Nonetheless, Eaternity aims to increase awareness: the plan is to make climate-friendly eating a mainstream affair. And Klarmann has a very easy recipe for achieving this: “Just eat more seasonal and local vegetables – you can achieve the greatest savings in CO2 emissions by doing this.” Moreover, people who avoid products delivered to Switzerland by air and are sparing in their consumption of meat and milk products are already climate heroes.

The exact process for calculating the emissions generated by bread and bananas is complicated. It involves breaking down the lifecycle of the food so that the production, transport and further-processing stages are clearly identifiable. Klarmann explains that, as a spin-off of the ETH Zurich, Eaternity has been able to compile the world’s second biggest database for this purpose, which has been loaded with data from studies about greenhouse gas emissions. Using an ingenious methodology, it provides information about the impact that may be expected for every food item and expressed in the currency of CO2. Despite this, Eaternity had to research the values of around 4,500 food items with Compass Group (Switzerland) before launching the programme as the story of every single ingredient – for example palm oil – counts.

Organic not always low-CO2

The focus on CO2 turns certain ideas we have about good and bad food on their head. Coca Cola is more climate-friendly than orange juice. Methane emissions drive up the CO2 balance of all animal products. Fruit from Swiss greenhouses heated using fossil fuel falls short compared to fruit arriving by ship from sunny regions. Organic beef performs worse and organic potatoes better than their non-organic equivalents and, according to the CO2 calculator, a chicken dish is better than cheese fondue.

“CO2 emissions are a problem that requires urgent action,” says Klarmann. At the same time, the CO2 approach has positive impacts on the entire resource footprint.: “If we reduce emissions significantly, we also reduce our consumption of oil, water and land and cause less air pollution.” This can only be consistently achieved by vegans or vegetarians, at best. But that is a private matter according to Klarmann.

Recipes for home cooking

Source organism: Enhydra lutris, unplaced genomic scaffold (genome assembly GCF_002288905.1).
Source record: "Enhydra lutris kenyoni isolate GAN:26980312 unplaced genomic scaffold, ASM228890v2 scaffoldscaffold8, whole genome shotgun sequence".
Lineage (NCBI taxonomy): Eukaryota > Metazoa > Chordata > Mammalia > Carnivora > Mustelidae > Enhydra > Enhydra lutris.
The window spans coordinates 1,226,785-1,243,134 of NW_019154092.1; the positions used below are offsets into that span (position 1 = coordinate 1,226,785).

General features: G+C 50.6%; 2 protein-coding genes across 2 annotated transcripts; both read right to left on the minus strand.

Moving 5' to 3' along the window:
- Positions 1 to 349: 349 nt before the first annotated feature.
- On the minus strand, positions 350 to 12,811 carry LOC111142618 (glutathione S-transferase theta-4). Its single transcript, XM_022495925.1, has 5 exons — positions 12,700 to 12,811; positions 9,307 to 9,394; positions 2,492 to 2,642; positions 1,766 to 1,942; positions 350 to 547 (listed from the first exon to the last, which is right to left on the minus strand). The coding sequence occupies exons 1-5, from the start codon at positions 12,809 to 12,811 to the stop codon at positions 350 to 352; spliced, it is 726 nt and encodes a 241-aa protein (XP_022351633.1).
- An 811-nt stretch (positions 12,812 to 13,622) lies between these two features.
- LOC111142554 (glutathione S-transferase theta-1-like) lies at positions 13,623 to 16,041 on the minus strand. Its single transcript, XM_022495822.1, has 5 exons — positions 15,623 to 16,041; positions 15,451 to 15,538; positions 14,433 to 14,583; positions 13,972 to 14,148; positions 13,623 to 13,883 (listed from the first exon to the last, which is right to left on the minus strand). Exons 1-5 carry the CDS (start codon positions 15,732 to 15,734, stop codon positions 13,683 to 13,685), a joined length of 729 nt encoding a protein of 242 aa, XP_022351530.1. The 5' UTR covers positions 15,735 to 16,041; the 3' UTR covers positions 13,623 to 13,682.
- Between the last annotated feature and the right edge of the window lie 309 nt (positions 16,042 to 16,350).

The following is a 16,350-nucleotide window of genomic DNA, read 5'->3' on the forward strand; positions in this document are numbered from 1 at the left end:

The founders of Eaternity want to create a gigantic online collection of recipes for climate-friendly dishes. Anyone can contribute to the collection already by submitting their favourite low-CO2 recipe.

Link: http://co2.eaternity.ch/

Compass Group and Eaternity say: “I eat for a healthy world!”

Compass Group (Switzerland) AG is part of Compass Group International, a global provider of catering and food services. It has around 228 operations in Switzerland. Together with the ETH start-up Eaternity, Compass Group (Switzerland) launched the pilot project “I eat for a healthy world” in spring 2014. The aim is to reduce the CO2 emissions of meals by 20 percent by 2020. Forty-four catering operations are currently involved, however the plan is to extend the programme to all of the Group’s Swiss restaurants. The CO2 balance for each menu is recorded on a seasonal basis via a centralised system. The project has also established cooperation with the ZAWH Institute of Natural Resource Sciences.

Link: http://welcome.compass-group.ch  

Switzerland shines the spotlight on cattle farming

With its responsibility for 11 percent in all greenhouse gas emissions in Switzerland, agriculture is a crucial sector. The Federal Office for Agriculture’s (FOAG) climate strategy aims to reduce these emissions by at least one third by 2050. Cows are an important contributory factor here: as ruminants, they produce methane, whose global warming potential is 25 times greater than that of carbon dioxide. There is no desire to dispense with cattle farming entirely: cows make an important contribution to maintaining Switzerland’s cultural landscape. Some experts advise that farmers dispense with high-yielding cows as they require concentrated feed. Species that feed on pasture grass rather than specially imported or specifically cultivated arable crops are recommended instead. In addition, pastures are better for the carbon exchange between soil and the air than ploughed arable soil.

Link: Landwirtschaft: Wiesenmilch für den Klimaschutz (only in German and French)

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Last modification 13.10.2015